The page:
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Cyber Security

Common Phishing Attacks and How to Avoid Them

 April 27, 2020

By  Tim Starnes

When handling the world of phishing (the term is easy to remember – think of fishing, a criminal dangling a “hook” (Info-collecting email or message) in the “ocean” (internet) in hopes that “fish” (the victim) will bite) there are generally three most common types of emails.

The best policy is to use an alternate contact method to contact the distressed individual. Follow through to call, text, message them on social media or communicate through some alternate form of contact. This will allow you to verify the situation directly with them. A phone call is the suggested route, as social media accounts could have been compromised in the attack as well.

Cybercriminals are incredibly smart – remember, stealing information and causing damage is the way that they feed their family. Phishing has come far from princes in far-off-lands notifying you that you’ve inherited millions of dollars or won a lottery.

  1. Mimicking a Service or Website

These emails will spoof a widely recognized service such as Amazon, eBay, Netflix, Paypal, or online banking. They look incredibly similar, or exactly similar, to correspondence from these sites – however, the links embedded within them lead to a lookalike site set up to purely collect information from or download a virus onto the PC of unsuspecting victims.

“This is the support team at Amazon.com – we’ve shipped 50 gallons of mayonnaise to your home address. Need to cancel this order? – sent from Amaz0n.co”

               How Do I Protect Myself or My Business?

  • Check the domain name. An official domain should be associated with the service, for example, Amazon.com – criminals cannot gain access to this domain, so they will often swap out or add letters and numbers, such as Amaz0n.com or Amazone.com.
  • If in doubt, log into your account and contact the originating service directly to verify that they were attempting to contact you.

               What If I Accidentally Filled in My Information?

  • Change the password for the account that has been compromised and monitor its activity.
  • The scammer will continue using the email address entered to send phishing emails, as it has been “verified” – do not fill in any information on links sent to that email address.
  • Urgent Emails

Criminals have also been known to use publicly available information in conjunction with stolen information to launch email campaigns against businesses in the form of spoofed pleas for help from bosses and co-workers.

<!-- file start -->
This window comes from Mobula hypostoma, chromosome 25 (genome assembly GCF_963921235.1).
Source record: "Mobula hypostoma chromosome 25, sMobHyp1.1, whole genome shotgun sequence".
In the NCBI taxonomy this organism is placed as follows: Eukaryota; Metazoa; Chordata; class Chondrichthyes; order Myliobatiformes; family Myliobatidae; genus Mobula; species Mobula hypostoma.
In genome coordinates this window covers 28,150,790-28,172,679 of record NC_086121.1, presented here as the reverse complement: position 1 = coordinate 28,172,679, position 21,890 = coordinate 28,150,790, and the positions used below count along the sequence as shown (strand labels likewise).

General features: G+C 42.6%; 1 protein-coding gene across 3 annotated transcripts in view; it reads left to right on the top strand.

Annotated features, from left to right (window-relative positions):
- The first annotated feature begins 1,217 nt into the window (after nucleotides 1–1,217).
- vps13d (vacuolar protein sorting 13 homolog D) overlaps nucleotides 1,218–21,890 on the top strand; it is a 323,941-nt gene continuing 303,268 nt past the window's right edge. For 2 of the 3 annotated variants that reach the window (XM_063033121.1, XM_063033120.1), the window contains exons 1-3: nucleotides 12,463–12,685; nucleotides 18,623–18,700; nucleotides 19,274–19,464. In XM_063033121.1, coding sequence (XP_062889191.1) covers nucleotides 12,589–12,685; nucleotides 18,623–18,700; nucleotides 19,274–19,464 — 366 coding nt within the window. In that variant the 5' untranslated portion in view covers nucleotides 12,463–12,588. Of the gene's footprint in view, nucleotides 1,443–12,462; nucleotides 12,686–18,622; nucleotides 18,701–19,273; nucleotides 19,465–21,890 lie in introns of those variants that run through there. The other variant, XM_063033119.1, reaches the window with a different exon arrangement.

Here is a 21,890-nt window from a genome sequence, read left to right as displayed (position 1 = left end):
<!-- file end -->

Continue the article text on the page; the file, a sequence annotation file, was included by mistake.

“I’m at a conference in New York and have lost my wallet. Can you send $500 to my PayPal account? I can’t get into any hotels without it!!!”

Of course, this is not coming from the supposed source but is a criminal looking to prey on the sense of urgency to fool the victim into sending money.

               How Do I Protect Myself or My Business?

Should you receive one of these emails, admittedly, it could be true. The best policy is to use an alternate contact method to contact the distressed individual. Follow through to call, text, message them on social media or communicate through some alternate form of contact. This will allow you to verify the situation directly with them. A phone call is the suggested route, as social media accounts could have been compromised in the attack as well.

               What If I Accidentally Filled in My Information?

  • Immediately take the appropriate action for a stop-payment.
  • File a report with the service used to contact you originally with the phishing email.
  • Should funds have been sent, file a police report.
  • Report the incident to the appropriate supervisor or department, should this have happened in a business environment.
  • Financial Hijacking

Emails spoofed as new vendors or in-house departments have been utilized to scam funds into criminals’ bank accounts from unsuspecting employees, straight out of their employer’s bank accounts.

“This Angela, office manager at Quality Plumbing – I was instructed to get into contact with you about setting up a new wholesale account. Your CFO placed an order for a crate of 50 pipes. Could you please send $25,000 to account number XXX-XXX-XXX? We can’t deliver until it is paid, and he says it is urgent. Thanks for handling this promptly!”

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The email isn’t truly originating from Angela at Quality Plumbing, but is instead a criminal attempting to goad the victim into transferring funds, thinking that the charge is a legitimate business invoice.

               How Do I Protect Myself or My Business?

  • The best policy is to have a clear roadmap for financial requests set up. With established policies, even if an attack is launched, roadblocks will interrupt the flow, allowing additional chances for trained employees to catch on. These policies can include time holds on payment requests, required approval from certain department heads, or allowing funds to transfer in or out of only certain accounts.

               What If I Accidentally Filled in My Information?

  • Immediately take the appropriate action for a stop-payment.
  • File a report with the service used to contact you originally with the phishing email.
  • Should funds have been sent, file a police report.
  • Report the incident to the appropriate supervisor or department.

Knowing these three types of common phishing attacks, you can spot them before it is too late. It is critical that businesses take the time to train their staff to sense tacks before damage is done.

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